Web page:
Cape Town — Developed countries have responded to the global financial crisis by adopting protectionist measures which have damaged Africa’s chances of boosting its exports, according to a major new report.

The report, African Economic Outlook 2010, was released recently at the annual meetings of the African Development Bank group and is being
launched in South Africa on Tuesday.

It says packages introduced by rich countries in 2009 to stimulate economic growth have often been geared to favour domestic interests, by supporting their capacity to export goods, or to favour buying, hiring or investing in local goods and services.

‘Such measures clearly discriminate against developing countries, including those in Africa, on two levels.

‘First, African governments lack the resources to curb the domestic impact of the crisis with the same type of measures.

‘Second, African firms face unfavourable treatment precisely in those markets where additional spending is being promoted.

‘Hence, with these new measures African products could easily face discriminatory treatment in relation to similar domestic products and
services in developed countries, despite the general agreements about preferential treatment they may enjoy

The report adds that protectionism is on the rise ‘despite repeated assurances in the context of the G20 meetings in London and later in
Pittsburgh, as well as in the context of World Trade Organization talks

It calls for a rapid conclusion to the Doha Round of international trade talks, and to negotiations on regional Economic Partnership Agreements, saying this is ‘crucial’ to Africa’s medium-term trade prospects.

It also notes that African countries benefitted from the exponential growth in world trade which preceded the global crisis but that their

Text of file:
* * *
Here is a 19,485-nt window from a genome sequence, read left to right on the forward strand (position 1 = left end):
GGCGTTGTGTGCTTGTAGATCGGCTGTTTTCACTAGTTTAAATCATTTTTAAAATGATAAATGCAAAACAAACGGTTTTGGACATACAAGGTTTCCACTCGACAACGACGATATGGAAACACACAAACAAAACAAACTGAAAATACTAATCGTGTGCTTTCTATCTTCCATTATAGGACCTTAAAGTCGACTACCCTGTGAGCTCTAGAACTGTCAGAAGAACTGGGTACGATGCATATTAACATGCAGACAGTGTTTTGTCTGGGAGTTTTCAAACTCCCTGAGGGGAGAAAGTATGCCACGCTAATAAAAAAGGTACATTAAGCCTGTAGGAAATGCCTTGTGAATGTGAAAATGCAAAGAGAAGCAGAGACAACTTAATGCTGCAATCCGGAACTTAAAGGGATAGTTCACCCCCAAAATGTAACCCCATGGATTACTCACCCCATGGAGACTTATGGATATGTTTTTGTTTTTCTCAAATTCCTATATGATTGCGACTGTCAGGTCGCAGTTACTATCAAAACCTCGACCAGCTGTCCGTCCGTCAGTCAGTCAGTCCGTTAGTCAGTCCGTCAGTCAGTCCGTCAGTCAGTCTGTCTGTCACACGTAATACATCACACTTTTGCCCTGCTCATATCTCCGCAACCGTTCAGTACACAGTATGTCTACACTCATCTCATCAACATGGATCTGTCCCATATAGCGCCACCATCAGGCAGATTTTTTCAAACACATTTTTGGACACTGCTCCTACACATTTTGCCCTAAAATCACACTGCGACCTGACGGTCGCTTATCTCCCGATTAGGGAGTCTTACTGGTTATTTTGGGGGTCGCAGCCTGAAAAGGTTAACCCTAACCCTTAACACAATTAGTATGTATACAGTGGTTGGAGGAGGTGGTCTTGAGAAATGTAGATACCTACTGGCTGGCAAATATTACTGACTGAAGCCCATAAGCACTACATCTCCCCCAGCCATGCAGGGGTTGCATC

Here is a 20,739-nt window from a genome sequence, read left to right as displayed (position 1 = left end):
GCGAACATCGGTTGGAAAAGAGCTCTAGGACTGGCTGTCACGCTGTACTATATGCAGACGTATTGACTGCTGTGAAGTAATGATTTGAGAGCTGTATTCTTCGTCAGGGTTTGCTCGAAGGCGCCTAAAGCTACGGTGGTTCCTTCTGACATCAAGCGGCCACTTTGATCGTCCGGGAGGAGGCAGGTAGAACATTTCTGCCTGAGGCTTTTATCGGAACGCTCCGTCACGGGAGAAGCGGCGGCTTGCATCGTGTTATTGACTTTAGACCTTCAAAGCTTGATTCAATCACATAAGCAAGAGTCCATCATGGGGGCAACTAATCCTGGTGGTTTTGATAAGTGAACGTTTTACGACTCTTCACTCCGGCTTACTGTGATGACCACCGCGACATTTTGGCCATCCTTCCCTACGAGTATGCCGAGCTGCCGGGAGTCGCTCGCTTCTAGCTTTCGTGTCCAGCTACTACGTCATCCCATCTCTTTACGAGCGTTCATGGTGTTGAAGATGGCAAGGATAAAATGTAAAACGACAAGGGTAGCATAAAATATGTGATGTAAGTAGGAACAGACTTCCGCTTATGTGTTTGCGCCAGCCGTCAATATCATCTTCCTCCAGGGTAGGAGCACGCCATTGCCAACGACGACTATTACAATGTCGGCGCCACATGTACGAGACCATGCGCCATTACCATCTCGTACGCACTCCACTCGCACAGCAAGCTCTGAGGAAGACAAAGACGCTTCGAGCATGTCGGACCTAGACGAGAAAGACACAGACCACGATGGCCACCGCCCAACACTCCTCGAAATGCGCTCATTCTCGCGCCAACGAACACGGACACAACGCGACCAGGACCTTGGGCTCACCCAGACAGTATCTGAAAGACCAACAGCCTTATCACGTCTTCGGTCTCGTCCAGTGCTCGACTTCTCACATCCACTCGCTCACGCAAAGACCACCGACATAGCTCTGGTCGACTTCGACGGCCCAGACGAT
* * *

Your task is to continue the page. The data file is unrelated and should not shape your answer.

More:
exports still amount to only three percent of the world total.

While protectionism by developed countries accounts partly for this, there were also constraints within Africa which inhibited trade, the report says.

‘Most African economies depend on very few primary agricultural and mining commodities for their exports and mainly import manufactured
goods from advanced countries. As the traditional markets in advanced countries are expected to grow less than markets in emerging Asian and
Middle East countries as well as markets within Africa, enhancing trade relations with these more dynamic markets is key

The report also identifies poor transport infrastructure, political instability and lack of security, and intra-African trade barriers as imposing constraints on trade.

It says trade between African countries is still low, representing on average about 10 percent of their total exports.

‘Only 29.7 percent of the African road network is paved,’ according to the report. ‘The continent’s railway network is also very poor …
Shipping a car from Japan to Abidjan costs U.S.$1,500, while shipping that same vehicle from Addis Ababa to Abidjan would cost $5,000.’

African Economic Outlook 2010 is published jointly by the African Development Bank, the Development Centre of the Organisation for
Economic Co-operation anda Development and the United Nations Economic Commission for Africa.”


Westafrika: Freihandelsabkommen mit der EU unterzeichnet

Montag, Juni 7th, 2010

“EU seals trade deal with ECOWAS


The European Union has agreed to seal a trade agreement in the tune of 6.5 billion euros with the Economic Community of West African States.

The money will help ECOWAS countries make use of the varied trade opportunities provided by the EPA in the region.

The deal falls within the framework of the Economic Partnership Agreement (EPA). (…)


(Quelle: Africa Review.)

Siehe auch:

Stop Epa Wirtschaftspartnerabkommen